Consider this, how many 3rd shots do you get to hit in a game? Perhaps 10? Most games take 15 minutes or so. What if you hit 3rd shots for 15 minutes? How many could you hit? 100? At least!
If you are fortunate enough to spend any time with pickleball’s top players, ask them, what is your play to practice ratio? Most of them will tell you that at least 75% of their pickleball time is spent practicing.
If you are a Pickleball System Member you have drills in your library.
We turn the drills into games, assigning points for success and penalties for failures. Since neither of us likes to lose bragging rights is a motivator.
At the end of the drills, we leave a little time for singles. After all, isn’t one of the benefits of practice being able to play better in games?
How much better do you think you would be if you practiced some of the shots you frequently miss?
Patience is a virtue not just in life but on the pickleball court too!
Our regular commute after skiing on Saturday doubles to around 60 minutes. Two feet of snow during the day, an accident on a two-lane road, and the only other alternative route closed because the banks were so high the plows were no longer effective led to a record-shattering 4-hour drive.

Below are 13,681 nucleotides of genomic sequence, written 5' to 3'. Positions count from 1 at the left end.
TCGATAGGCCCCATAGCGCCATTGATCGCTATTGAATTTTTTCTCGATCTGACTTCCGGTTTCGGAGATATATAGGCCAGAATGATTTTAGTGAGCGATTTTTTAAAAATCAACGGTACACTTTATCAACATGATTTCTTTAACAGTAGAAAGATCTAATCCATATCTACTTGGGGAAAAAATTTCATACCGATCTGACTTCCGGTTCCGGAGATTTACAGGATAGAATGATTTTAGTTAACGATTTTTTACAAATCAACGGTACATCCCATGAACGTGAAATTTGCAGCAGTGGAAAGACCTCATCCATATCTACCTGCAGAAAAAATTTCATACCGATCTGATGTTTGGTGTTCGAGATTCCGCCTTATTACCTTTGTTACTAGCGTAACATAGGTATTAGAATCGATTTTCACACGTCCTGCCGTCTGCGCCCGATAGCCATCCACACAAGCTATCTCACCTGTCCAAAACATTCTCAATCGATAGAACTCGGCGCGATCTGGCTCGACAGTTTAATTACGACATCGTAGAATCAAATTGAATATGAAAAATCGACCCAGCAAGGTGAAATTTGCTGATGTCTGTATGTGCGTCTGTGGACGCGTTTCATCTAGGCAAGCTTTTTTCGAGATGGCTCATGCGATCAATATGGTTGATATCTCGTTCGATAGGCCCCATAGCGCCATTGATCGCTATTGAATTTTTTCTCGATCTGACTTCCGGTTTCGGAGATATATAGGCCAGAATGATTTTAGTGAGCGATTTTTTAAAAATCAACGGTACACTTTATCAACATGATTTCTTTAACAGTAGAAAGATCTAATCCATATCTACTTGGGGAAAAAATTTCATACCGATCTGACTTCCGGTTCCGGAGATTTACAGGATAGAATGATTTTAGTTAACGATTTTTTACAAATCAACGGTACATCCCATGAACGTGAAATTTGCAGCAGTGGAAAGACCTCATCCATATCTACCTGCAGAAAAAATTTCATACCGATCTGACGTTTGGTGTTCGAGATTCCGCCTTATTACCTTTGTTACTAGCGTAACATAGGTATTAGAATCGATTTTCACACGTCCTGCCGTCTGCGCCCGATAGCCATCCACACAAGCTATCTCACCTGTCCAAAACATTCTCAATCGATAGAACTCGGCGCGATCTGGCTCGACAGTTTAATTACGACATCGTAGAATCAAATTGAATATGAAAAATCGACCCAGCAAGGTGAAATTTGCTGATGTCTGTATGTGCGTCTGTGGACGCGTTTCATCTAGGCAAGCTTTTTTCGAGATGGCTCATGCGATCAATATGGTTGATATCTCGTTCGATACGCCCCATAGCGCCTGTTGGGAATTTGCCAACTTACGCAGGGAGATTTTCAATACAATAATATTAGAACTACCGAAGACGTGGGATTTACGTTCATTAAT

For some of you who live in places like So Cal or NYC, you are probably thinking Big Deal! For Tahoe, where most days three cars at a stop sign can be considered a traffic jam, it was an exercise in patience.
It didn’t take my husband and me long to realize we were going nowhere fast, so we made a pact to be patient and enjoy our time together. How often do you get four hours uninterrupted with someone you love? We talked, laughed, told jokes, and enjoyed each others company. A little patience made a significant headache into an enjoyable inconvenience.